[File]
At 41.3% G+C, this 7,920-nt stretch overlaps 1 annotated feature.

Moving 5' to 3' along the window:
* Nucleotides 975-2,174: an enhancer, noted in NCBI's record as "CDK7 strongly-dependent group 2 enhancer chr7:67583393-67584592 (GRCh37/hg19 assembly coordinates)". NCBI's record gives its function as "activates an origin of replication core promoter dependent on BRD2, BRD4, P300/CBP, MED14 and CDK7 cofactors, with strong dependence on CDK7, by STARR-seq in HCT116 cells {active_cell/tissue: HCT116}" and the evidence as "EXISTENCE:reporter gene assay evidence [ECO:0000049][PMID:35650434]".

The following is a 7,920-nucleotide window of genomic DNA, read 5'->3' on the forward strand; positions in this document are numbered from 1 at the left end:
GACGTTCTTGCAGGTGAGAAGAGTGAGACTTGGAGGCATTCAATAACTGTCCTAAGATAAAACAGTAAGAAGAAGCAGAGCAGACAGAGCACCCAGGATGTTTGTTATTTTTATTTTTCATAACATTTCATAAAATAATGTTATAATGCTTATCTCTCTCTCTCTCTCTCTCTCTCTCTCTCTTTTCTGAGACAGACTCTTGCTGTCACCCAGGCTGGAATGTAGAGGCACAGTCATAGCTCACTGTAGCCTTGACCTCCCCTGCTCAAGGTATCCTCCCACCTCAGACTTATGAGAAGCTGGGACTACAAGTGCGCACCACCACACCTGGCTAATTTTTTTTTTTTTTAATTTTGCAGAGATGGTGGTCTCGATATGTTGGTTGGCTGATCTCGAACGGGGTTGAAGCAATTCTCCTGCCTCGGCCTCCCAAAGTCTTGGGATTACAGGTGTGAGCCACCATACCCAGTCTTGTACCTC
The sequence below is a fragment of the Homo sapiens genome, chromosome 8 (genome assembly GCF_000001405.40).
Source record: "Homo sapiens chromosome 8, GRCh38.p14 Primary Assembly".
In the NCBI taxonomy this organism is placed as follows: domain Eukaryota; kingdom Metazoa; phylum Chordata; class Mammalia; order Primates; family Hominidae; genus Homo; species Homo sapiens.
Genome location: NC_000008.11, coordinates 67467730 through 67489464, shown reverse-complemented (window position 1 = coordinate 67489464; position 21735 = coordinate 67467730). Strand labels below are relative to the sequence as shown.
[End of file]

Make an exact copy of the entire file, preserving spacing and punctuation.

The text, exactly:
At 41.3% G+C, this 7,920-nt stretch overlaps 1 annotated feature.

Moving 5' to 3' along the window:
* Nucleotides 975-2,174: an enhancer, noted in NCBI's record as "CDK7 strongly-dependent group 2 enhancer chr7:67583393-67584592 (GRCh37/hg19 assembly coordinates)". NCBI's record gives its function as "activates an origin of replication core promoter dependent on BRD2, BRD4, P300/CBP, MED14 and CDK7 cofactors, with strong dependence on CDK7, by STARR-seq in HCT116 cells {active_cell/tissue: HCT116}" and the evidence as "EXISTENCE:reporter gene assay evidence [ECO:0000049][PMID:35650434]".

The following is a 7,920-nucleotide window of genomic DNA, read 5'->3' on the forward strand; positions in this document are numbered from 1 at the left end:
GACGTTCTTGCAGGTGAGAAGAGTGAGACTTGGAGGCATTCAATAACTGTCCTAAGATAAAACAGTAAGAAGAAGCAGAGCAGACAGAGCACCCAGGATGTTTGTTATTTTTATTTTTCATAACATTTCATAAAATAATGTTATAATGCTTATCTCTCTCTCTCTCTCTCTCTCTCTCTCTCTTTTCTGAGACAGACTCTTGCTGTCACCCAGGCTGGAATGTAGAGGCACAGTCATAGCTCACTGTAGCCTTGACCTCCCCTGCTCAAGGTATCCTCCCACCTCAGACTTATGAGAAGCTGGGACTACAAGTGCGCACCACCACACCTGGCTAATTTTTTTTTTTTTTAATTTTGCAGAGATGGTGGTCTCGATATGTTGGTTGGCTGATCTCGAACGGGGTTGAAGCAATTCTCCTGCCTCGGCCTCCCAAAGTCTTGGGATTACAGGTGTGAGCCACCATACCCAGTCTTGTACCTC
The sequence below is a fragment of the Homo sapiens genome, chromosome 8 (genome assembly GCF_000001405.40).
Source record: "Homo sapiens chromosome 8, GRCh38.p14 Primary Assembly".
In the NCBI taxonomy this organism is placed as follows: domain Eukaryota; kingdom Metazoa; phylum Chordata; class Mammalia; order Primates; family Hominidae; genus Homo; species Homo sapiens.
Genome location: NC_000008.11, coordinates 67467730 through 67489464, shown reverse-complemented (window position 1 = coordinate 67489464; position 21735 = coordinate 67467730). Strand labels below are relative to the sequence as shown.